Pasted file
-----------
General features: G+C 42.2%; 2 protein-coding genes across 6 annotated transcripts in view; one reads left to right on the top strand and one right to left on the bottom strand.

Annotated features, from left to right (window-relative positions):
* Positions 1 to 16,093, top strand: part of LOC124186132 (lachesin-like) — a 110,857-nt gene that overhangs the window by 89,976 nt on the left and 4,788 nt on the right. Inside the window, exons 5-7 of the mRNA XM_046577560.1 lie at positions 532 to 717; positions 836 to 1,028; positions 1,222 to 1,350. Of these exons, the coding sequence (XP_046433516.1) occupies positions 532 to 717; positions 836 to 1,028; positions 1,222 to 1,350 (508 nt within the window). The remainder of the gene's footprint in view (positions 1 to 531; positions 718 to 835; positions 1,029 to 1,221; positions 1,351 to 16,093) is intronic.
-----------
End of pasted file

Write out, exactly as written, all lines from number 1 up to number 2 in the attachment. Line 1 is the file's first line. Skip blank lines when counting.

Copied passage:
General features: G+C 42.2%; 2 protein-coding genes across 6 annotated transcripts in view; one reads left to right on the top strand and one right to left on the bottom strand.

Annotated features, from left to right (window-relative positions):